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US oil production is the highest in the world, BUT July 7, 2015

Posted by hslu in Economics, Energy, Oil.

You see, there is always a proverbial BUT somewhere even as the almighty United States replaces Russia to be the largest oil producer in the world.

The BUT is this:soon the United States will surrender that No. 1 position back to Russia or the Saudis。 The American shale oil boom would be remembered as a bubble because one can’t fight the mother nature.

The U.S. got to the top producer position by drilling and fracking the hell out of Bakken of North Dakota (image below), Woodford in Oklahoma, Niobrara in Colorado and Spraberry and Eagle Ford in Texas.

Source: Internet image.

With the obvious damage to the environment aside, the real problem with shale “revolution” is the rapid decline of the oil production rate which is anywhere between 50 and 65% in the first year. As a result, the shale oil companies have no option but to keep drilling if they want to keep the overall oil production rate of the field at a steady pace.

So, what do they do?

They borrow and borrow and borrow;sometimes at 8 to 10% interest rates to pay the service companies to drill and drill, often with multiple rigs at the same time.

Now, here is the catch according to an article on Yahoo:

“The problem for shale drillers is that they’ve consistently spent money faster than they’ve made it, even when oil was $100 a barrel. The companies in the Bloomberg index spent $4.15 for every dollar earned selling oil and gas in the first quarter, up from $2.25 a year earlier, while pushing U.S. oil production to the highest in more than 30 years.”

Source:  “The Shale Industry Could Be Swallowed by Its Own Debt”


How can any company survive in this kind of situation?

The answer is “None” and the Saudis will make sure many of American shale drillers won’t survive in the long run.

I used to call American shale oil companies “敗家子“ and gave them four to five years to spend the new found wealth. Unfortunately, they only last 2 years thanks to their own success of producing oil from the ultra tight formations.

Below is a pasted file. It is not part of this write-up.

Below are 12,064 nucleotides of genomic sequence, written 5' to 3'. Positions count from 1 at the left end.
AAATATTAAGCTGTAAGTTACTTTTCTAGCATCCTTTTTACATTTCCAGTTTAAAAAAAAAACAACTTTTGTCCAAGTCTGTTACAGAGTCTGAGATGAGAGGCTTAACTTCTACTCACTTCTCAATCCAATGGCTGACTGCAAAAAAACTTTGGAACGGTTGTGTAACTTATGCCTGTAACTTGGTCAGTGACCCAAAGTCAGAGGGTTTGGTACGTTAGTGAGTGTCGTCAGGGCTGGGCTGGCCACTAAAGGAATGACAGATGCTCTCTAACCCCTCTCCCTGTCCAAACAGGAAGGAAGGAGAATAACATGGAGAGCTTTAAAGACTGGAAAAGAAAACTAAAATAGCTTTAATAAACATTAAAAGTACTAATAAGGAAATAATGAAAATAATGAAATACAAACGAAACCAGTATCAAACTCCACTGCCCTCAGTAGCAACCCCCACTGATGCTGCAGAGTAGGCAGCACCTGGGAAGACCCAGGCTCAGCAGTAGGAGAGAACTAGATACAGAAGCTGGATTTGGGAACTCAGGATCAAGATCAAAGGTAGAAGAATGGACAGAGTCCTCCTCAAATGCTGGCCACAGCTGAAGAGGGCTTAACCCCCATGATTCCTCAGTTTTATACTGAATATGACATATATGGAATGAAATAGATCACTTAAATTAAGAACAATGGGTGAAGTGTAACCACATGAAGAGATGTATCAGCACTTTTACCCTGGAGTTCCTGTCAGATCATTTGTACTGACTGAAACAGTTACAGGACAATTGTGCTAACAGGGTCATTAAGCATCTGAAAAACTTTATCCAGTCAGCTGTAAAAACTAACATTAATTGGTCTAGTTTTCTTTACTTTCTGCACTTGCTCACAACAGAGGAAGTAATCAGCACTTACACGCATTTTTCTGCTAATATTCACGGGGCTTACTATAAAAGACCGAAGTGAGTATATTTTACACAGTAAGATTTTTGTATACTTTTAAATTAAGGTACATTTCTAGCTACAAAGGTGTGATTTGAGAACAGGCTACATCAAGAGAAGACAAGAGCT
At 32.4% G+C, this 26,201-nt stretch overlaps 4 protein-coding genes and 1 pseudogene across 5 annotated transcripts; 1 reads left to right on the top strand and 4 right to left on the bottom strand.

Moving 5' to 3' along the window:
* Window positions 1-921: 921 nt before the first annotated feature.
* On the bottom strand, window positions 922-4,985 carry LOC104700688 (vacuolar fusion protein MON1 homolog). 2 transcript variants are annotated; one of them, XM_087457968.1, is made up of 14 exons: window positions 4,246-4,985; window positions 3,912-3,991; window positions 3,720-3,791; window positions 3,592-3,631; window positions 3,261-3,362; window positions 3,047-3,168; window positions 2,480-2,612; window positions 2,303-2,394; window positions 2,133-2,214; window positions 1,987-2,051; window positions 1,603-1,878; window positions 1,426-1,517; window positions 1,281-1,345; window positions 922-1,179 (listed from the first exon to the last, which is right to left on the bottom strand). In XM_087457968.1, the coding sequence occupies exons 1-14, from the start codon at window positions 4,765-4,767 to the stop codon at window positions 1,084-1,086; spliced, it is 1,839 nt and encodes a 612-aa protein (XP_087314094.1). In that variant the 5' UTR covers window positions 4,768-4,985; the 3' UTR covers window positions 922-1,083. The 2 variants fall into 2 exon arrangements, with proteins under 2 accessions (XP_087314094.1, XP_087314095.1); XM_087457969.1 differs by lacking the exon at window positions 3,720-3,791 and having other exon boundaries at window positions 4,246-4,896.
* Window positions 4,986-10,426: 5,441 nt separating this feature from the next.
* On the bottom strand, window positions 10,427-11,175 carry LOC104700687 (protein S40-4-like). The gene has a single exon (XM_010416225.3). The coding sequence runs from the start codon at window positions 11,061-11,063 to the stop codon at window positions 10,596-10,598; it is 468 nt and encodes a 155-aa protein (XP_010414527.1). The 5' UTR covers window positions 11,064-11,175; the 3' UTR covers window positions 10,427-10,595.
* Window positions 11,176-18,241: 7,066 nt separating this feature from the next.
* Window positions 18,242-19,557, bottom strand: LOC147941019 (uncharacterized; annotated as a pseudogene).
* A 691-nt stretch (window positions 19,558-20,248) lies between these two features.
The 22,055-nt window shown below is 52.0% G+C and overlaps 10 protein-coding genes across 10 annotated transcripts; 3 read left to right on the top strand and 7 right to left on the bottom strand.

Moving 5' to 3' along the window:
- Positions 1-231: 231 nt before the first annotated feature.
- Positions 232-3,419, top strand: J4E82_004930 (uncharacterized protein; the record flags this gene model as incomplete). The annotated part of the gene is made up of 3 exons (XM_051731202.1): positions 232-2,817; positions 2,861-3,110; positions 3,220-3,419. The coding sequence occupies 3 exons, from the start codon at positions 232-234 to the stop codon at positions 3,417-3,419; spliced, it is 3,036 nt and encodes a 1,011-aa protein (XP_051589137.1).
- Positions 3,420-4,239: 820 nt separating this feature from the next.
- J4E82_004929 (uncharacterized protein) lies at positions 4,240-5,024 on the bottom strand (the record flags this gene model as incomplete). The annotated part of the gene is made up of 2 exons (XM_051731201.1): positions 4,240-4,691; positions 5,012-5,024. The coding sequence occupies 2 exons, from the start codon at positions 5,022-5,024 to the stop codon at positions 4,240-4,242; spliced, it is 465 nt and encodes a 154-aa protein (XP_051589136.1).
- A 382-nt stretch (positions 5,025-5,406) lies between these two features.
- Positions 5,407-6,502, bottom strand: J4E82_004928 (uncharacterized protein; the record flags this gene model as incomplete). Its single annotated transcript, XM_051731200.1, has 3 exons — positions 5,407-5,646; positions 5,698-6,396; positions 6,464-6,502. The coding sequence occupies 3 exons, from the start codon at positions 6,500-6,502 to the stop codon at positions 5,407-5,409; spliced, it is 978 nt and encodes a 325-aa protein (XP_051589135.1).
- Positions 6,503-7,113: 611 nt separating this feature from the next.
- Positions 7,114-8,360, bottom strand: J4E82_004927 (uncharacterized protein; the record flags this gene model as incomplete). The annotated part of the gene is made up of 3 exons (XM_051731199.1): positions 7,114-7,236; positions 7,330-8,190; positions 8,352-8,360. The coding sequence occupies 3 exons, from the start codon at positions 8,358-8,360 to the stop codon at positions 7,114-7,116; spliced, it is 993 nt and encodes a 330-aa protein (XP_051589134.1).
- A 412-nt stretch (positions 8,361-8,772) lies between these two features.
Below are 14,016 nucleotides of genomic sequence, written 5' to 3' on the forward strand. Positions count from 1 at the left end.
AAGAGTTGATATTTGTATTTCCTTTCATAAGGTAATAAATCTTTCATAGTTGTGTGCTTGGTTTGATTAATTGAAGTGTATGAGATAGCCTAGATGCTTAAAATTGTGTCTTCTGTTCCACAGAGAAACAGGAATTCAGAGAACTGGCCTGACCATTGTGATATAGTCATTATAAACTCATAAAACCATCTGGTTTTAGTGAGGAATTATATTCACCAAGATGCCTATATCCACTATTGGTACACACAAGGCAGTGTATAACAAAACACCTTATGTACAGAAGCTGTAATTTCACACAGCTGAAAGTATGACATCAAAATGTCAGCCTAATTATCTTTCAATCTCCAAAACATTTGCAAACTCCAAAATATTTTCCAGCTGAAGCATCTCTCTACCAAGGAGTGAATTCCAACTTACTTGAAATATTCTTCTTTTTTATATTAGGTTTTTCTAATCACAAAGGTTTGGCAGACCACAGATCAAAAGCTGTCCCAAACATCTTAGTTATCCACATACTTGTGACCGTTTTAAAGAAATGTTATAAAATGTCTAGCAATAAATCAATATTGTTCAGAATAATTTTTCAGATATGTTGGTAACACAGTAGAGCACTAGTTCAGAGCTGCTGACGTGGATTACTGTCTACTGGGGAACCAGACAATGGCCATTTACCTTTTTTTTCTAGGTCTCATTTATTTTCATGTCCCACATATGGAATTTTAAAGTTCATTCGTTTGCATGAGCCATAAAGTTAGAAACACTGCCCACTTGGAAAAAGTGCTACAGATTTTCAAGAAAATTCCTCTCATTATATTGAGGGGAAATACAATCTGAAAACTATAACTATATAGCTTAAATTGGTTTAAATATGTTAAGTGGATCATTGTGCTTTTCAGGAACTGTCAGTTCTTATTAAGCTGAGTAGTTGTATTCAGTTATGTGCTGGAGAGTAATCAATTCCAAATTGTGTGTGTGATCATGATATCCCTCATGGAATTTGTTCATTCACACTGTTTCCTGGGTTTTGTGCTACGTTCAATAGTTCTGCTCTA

The shale drillers still have many wells on their backlog and collectively these companies have hundreds if not thousands of wells already drilled but not fracked. Some shale oil companies will frack theses wells once oil price recovers to the $60 to $65 level because they still can make some money at that level. Others will have to frack these backlog wells because they have to get oil out of the ground at any price just to pay the interests on their loans.

It seems to me that the shale oil bubble is bursting and the day of reckoning for American shale drillers is fast approaching.

Cheap money from the banks and enthusiastic investors made the “shale revolution” possible using $100/barrel oil in the ground as collateral. With WTI selling at ~$50/bbl,these companies have a tough time to make it though.

They conveniently forgot one thing: technical success wasn’t the same as economic success.




1. anniepani - July 19, 2015

Interestingly I heard a theory, it came from someone in the Russian state oil company (sorry I forget who), that OPEC had launched a deliberate price war to last about 18 months to drive the ‘frackers’ out of business. I wonder if you heard anything about this?


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